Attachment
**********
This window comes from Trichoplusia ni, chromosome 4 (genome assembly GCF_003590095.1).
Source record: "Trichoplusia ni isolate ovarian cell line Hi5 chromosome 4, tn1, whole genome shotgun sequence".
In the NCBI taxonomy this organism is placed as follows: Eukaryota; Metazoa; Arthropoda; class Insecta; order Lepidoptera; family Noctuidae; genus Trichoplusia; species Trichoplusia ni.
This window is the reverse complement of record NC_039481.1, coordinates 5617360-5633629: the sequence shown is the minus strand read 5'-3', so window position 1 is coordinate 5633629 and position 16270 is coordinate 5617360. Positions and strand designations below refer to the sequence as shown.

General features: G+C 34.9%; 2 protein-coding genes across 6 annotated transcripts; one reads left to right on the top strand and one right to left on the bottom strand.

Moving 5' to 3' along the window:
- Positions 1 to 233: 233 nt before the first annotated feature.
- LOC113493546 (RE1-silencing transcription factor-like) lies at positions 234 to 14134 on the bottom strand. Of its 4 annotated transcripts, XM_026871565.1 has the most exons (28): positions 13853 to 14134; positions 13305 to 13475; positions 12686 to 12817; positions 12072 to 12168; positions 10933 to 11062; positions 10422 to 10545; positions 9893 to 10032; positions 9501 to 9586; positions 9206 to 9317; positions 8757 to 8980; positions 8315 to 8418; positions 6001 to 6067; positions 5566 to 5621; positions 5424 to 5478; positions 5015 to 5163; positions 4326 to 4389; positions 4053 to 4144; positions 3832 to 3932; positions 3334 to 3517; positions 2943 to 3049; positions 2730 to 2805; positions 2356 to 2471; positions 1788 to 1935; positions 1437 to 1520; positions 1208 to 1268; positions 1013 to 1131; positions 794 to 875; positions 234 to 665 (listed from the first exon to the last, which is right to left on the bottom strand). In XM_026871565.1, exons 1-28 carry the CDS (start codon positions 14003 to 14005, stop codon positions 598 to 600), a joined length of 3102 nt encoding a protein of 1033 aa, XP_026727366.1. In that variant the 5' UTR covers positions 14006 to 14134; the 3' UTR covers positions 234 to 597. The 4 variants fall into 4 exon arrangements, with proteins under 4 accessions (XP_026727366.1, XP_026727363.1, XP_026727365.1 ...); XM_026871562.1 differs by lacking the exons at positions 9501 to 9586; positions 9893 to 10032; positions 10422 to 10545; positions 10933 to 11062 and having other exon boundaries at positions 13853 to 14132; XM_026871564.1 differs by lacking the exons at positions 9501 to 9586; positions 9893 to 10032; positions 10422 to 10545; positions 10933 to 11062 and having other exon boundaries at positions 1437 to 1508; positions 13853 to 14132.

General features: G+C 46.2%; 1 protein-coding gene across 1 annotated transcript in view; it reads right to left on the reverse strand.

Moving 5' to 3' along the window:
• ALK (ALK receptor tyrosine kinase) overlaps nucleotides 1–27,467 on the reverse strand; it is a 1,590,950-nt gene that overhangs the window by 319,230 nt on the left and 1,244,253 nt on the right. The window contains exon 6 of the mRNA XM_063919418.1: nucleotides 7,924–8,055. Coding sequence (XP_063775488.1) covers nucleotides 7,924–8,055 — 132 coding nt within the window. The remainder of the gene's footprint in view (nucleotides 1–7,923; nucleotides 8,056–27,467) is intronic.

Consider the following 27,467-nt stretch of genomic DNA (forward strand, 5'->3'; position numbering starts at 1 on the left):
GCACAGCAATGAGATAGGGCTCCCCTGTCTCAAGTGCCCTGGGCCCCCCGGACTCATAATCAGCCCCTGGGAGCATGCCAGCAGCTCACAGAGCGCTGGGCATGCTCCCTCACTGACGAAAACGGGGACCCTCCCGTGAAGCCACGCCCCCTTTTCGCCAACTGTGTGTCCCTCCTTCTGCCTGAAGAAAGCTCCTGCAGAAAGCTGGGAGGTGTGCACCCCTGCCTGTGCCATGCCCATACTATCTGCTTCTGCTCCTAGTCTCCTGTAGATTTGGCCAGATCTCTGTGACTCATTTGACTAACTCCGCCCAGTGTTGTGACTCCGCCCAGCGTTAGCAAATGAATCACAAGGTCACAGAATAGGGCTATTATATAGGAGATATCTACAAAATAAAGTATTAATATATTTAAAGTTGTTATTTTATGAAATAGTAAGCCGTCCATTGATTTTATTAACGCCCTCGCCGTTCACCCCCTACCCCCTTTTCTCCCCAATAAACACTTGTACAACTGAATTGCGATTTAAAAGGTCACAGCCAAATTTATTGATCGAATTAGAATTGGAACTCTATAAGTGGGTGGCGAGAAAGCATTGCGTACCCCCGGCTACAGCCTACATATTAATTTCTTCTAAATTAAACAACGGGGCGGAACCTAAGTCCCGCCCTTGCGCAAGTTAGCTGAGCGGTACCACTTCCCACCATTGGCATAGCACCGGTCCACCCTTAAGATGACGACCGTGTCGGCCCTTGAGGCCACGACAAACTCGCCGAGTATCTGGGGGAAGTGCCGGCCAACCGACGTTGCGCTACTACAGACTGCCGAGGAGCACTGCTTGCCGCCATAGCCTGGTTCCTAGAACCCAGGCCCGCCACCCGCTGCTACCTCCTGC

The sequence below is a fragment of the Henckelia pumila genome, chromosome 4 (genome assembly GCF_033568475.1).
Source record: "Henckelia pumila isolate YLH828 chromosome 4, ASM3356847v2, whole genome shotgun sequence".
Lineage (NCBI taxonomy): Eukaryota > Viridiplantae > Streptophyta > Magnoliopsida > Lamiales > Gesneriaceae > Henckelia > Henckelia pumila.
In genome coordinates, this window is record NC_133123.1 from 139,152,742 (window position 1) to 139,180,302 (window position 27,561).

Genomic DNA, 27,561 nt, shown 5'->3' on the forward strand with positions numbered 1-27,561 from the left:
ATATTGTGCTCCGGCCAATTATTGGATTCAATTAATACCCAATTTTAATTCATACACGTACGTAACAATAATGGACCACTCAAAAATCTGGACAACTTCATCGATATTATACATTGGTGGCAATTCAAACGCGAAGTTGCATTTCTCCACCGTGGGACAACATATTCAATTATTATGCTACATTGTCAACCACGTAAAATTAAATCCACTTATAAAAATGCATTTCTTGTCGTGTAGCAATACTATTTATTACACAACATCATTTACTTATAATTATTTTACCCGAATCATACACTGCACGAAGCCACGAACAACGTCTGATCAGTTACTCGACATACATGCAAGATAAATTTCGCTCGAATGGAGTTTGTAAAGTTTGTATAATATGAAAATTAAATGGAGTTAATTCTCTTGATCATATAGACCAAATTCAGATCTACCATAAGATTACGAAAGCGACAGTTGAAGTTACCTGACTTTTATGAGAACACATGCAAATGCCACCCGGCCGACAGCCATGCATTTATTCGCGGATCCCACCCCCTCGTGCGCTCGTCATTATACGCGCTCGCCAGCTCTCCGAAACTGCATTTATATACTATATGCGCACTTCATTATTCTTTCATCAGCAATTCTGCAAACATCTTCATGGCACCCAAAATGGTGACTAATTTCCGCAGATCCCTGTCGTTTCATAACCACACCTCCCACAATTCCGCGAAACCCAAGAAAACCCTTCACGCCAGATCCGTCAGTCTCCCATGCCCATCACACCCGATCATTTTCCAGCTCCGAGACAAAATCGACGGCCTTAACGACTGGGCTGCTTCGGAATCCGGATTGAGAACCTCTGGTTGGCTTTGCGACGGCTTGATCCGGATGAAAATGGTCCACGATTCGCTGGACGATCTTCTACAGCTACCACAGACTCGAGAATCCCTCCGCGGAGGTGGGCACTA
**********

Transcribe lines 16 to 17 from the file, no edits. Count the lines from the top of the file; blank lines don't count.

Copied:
Lineage (NCBI taxonomy): Eukaryota > Viridiplantae > Streptophyta > Magnoliopsida > Lamiales > Gesneriaceae > Henckelia > Henckelia pumila.
In genome coordinates, this window is record NC_133123.1 from 139,152,742 (window position 1) to 139,180,302 (window position 27,561).